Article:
In the expeditiously moving world, it literally “pays” to keep up with current thoughts
With guests, especially millennials demanding authenticity in their hotels, companies and designers alike, need to find ways to maintain a sense of location in each property’s design. When staying at a hotel in Milan, New York or Singapore, the guests want to feel local. That sense of location could be reflected in the property’s food, or in the guest room artwork. You need a local aspect. That must be the direction in the design.
The growth of “soft” brands, has made authenticity and locality easier. For a true “soft” brand, there’s very little oversight to how far you can push the envelope.
As branded hotels compete with Airbnb in the more in-demand markets, flexibility in brand standards is vital. Fortunately, most companies have learned this and the “hard” brands are offering more latitude, as they move into valuable markets. There is a need from all demographics, to offer a unique experience from every property.
The hotel should be locally relevant - and it shouldn’t look like the last one. In the past, it was all the same. Now, it’s not. Marriott developed a new guest room prototype for its flagship brand, several years back and worked with its designers to let owners select colours, vinyls, joinery finishes, drapery, tiles and flooring for each property, so that each hotel could have it’s own look.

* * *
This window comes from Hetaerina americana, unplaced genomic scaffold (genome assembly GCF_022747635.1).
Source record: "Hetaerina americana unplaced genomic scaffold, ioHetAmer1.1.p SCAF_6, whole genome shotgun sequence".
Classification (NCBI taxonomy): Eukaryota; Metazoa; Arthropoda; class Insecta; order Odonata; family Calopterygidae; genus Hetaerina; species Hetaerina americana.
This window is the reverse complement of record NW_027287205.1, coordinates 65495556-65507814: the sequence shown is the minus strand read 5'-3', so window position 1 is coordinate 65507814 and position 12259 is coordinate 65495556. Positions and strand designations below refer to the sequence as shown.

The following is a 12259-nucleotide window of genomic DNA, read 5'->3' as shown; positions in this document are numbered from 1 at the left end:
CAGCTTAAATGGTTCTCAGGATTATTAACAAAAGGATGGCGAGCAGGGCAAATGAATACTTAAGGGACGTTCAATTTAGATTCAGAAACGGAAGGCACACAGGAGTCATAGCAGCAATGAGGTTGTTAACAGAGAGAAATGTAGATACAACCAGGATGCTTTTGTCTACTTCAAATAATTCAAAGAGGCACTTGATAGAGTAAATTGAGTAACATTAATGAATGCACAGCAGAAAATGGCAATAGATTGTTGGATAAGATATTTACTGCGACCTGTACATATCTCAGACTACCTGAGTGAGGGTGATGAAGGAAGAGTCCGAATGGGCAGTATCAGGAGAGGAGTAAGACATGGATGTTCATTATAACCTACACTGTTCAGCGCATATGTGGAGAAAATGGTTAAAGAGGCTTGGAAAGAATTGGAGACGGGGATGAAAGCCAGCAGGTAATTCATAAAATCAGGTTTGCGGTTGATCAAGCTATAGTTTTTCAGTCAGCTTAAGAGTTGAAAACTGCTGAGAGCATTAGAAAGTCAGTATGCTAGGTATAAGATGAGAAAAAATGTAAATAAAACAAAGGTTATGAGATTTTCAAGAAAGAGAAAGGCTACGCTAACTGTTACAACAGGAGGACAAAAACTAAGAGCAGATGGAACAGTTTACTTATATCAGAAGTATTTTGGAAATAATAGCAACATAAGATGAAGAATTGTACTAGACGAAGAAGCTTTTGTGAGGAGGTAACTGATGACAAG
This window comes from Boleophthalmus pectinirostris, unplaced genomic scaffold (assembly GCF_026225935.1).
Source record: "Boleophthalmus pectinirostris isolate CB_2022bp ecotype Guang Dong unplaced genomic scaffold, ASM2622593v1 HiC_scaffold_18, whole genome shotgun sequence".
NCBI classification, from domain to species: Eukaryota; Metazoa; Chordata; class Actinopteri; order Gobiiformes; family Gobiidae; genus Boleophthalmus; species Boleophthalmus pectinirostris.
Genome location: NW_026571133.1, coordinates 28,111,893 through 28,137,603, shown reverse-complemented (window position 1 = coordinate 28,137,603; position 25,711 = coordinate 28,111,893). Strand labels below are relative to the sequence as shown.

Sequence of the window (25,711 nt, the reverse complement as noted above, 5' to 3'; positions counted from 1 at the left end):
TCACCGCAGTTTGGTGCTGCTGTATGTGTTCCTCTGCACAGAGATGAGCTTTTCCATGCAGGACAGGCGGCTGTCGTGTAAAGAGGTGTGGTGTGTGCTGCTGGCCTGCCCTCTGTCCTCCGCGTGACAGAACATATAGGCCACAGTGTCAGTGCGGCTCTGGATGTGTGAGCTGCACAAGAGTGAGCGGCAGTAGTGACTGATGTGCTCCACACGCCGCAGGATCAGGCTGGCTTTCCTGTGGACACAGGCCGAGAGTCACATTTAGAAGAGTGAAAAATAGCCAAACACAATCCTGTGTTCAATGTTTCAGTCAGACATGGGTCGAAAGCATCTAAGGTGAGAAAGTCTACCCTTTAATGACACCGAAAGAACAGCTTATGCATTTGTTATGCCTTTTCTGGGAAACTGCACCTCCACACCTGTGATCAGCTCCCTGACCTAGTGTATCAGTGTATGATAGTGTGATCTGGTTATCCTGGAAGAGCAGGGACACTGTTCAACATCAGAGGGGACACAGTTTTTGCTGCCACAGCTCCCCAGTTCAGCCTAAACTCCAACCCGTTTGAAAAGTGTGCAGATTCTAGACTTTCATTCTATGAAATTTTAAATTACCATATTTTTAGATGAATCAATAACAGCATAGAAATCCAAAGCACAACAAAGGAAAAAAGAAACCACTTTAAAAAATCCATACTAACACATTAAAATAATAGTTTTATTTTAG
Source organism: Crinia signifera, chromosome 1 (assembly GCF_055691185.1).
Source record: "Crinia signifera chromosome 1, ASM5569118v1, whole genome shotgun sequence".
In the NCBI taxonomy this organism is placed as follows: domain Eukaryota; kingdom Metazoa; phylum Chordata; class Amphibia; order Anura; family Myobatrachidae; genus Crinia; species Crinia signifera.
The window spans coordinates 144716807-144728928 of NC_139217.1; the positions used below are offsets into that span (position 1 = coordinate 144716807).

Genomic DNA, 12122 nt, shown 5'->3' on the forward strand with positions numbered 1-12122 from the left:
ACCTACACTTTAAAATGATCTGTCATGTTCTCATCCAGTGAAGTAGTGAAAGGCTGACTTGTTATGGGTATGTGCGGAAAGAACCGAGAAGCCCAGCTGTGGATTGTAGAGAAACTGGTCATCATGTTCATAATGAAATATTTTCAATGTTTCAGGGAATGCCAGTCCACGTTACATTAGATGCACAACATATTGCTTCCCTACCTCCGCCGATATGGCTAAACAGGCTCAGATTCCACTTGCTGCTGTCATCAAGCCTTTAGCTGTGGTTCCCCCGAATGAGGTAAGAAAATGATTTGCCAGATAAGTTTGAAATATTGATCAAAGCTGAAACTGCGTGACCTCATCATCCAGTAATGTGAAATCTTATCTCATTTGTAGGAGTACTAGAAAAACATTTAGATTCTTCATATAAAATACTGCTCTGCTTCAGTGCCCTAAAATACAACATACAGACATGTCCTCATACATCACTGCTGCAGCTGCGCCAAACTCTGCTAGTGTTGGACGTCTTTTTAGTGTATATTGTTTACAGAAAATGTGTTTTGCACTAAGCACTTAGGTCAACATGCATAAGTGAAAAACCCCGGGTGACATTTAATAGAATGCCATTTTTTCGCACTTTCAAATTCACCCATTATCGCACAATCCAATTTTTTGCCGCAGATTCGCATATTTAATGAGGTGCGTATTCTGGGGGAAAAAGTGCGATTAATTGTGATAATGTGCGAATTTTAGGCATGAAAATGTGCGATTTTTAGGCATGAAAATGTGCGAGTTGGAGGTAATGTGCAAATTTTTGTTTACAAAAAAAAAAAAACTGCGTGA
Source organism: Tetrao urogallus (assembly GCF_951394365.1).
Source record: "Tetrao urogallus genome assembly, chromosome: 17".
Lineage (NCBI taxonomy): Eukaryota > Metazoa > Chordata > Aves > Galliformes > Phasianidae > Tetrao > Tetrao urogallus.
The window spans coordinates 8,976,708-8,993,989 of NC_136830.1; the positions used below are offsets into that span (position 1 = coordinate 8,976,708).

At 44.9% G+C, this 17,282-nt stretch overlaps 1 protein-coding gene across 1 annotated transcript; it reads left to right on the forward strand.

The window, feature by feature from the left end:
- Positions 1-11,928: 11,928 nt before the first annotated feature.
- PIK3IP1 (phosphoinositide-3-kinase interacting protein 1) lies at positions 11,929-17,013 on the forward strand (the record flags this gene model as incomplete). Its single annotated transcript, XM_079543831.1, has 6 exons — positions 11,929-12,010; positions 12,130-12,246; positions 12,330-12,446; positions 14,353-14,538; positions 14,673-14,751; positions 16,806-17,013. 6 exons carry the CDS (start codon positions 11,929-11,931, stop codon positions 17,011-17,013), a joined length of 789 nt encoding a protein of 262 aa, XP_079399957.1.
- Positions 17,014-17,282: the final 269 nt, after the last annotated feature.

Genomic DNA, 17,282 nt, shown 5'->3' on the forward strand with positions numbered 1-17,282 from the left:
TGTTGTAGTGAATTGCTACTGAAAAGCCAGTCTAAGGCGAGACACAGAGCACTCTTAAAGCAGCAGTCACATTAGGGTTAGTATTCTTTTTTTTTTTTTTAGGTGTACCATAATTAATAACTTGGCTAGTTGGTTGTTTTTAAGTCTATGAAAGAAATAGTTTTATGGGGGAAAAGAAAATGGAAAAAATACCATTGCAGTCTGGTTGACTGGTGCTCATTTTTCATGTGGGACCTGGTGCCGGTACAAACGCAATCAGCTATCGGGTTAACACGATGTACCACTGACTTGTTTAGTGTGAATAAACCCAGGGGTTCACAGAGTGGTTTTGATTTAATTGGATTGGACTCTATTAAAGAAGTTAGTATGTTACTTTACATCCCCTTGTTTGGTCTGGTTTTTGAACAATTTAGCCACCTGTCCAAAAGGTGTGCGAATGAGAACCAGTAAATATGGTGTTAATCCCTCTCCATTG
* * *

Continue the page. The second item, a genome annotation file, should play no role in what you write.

Is That Exciting Enough?
New brands seem to be created when there is a void. Brand teams are good at defining what this means. Marriott is different from Sheraton - and that’s different from Hilton. The designs of these hotels reflect those differences. Unique ways have to be found to activate the space. The whole feel of a room should be differentiated. Using lighting in new ways, or putting artwork on the ceilings and creating inspired ways to make the rooms - new - different - exciting.